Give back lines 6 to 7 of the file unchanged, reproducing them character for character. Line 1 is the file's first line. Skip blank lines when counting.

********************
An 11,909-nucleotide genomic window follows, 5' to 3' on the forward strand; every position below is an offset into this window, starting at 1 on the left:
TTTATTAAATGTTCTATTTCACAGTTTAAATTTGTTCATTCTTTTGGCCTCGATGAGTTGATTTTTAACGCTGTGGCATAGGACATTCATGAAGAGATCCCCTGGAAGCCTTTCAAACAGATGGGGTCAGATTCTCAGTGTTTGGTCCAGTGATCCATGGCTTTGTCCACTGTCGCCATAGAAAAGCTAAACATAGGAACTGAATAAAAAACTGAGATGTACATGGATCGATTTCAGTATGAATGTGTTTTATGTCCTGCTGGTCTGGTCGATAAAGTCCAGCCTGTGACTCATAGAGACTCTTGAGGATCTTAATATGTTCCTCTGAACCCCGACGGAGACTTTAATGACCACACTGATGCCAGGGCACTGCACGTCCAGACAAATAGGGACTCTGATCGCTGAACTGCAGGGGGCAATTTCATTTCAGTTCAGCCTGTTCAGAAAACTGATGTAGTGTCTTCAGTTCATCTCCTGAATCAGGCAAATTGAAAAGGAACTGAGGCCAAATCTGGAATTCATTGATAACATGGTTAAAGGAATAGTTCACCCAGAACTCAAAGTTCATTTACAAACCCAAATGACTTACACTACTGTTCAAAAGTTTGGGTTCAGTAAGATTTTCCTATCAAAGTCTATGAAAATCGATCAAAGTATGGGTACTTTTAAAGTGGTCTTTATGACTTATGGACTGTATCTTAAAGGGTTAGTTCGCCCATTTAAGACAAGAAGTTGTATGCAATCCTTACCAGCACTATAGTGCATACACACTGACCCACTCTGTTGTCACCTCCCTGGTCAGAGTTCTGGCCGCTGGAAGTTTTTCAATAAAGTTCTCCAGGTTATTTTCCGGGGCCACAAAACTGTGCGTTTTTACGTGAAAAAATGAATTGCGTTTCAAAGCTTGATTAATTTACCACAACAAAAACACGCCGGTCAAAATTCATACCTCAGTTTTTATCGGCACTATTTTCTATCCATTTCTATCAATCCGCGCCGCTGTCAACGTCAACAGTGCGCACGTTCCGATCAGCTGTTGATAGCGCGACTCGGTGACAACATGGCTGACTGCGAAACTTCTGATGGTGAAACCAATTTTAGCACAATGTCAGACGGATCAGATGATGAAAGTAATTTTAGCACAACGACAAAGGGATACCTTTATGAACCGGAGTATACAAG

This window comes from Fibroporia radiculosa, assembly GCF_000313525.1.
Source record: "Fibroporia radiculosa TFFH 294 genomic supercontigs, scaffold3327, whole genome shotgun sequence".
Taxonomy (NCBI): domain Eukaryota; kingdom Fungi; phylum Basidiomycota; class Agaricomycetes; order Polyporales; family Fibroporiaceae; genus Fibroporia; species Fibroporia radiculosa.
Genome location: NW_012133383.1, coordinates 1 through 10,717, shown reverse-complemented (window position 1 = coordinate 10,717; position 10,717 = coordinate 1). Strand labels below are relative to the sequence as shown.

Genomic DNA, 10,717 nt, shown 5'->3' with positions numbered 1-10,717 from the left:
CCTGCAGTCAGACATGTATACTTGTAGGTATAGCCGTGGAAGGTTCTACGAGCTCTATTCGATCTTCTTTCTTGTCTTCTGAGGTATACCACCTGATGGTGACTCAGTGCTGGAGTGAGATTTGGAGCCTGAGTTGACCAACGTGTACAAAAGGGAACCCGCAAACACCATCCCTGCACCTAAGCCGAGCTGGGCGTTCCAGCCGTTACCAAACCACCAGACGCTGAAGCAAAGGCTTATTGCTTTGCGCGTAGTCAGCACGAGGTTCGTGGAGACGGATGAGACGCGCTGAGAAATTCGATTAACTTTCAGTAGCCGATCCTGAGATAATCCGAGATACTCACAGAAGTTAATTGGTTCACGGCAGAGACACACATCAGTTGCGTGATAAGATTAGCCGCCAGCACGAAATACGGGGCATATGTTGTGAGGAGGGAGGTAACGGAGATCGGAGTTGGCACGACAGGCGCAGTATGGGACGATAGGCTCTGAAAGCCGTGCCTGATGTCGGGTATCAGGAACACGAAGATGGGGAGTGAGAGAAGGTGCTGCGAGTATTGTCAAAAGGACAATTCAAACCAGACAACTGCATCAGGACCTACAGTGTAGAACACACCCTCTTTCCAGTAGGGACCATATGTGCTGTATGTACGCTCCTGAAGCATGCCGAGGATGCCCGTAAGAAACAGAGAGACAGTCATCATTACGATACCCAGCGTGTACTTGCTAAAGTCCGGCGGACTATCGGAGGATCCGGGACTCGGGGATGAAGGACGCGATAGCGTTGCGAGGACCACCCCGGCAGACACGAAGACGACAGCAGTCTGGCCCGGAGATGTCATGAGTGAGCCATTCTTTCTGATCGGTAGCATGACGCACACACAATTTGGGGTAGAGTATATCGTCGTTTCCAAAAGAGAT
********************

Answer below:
Genome location: NW_012133383.1, coordinates 1 through 10,717, shown reverse-complemented (window position 1 = coordinate 10,717; position 10,717 = coordinate 1). Strand labels below are relative to the sequence as shown.

Genomic DNA, 10,717 nt, shown 5'->3' with positions numbered 1-10,717 from the left: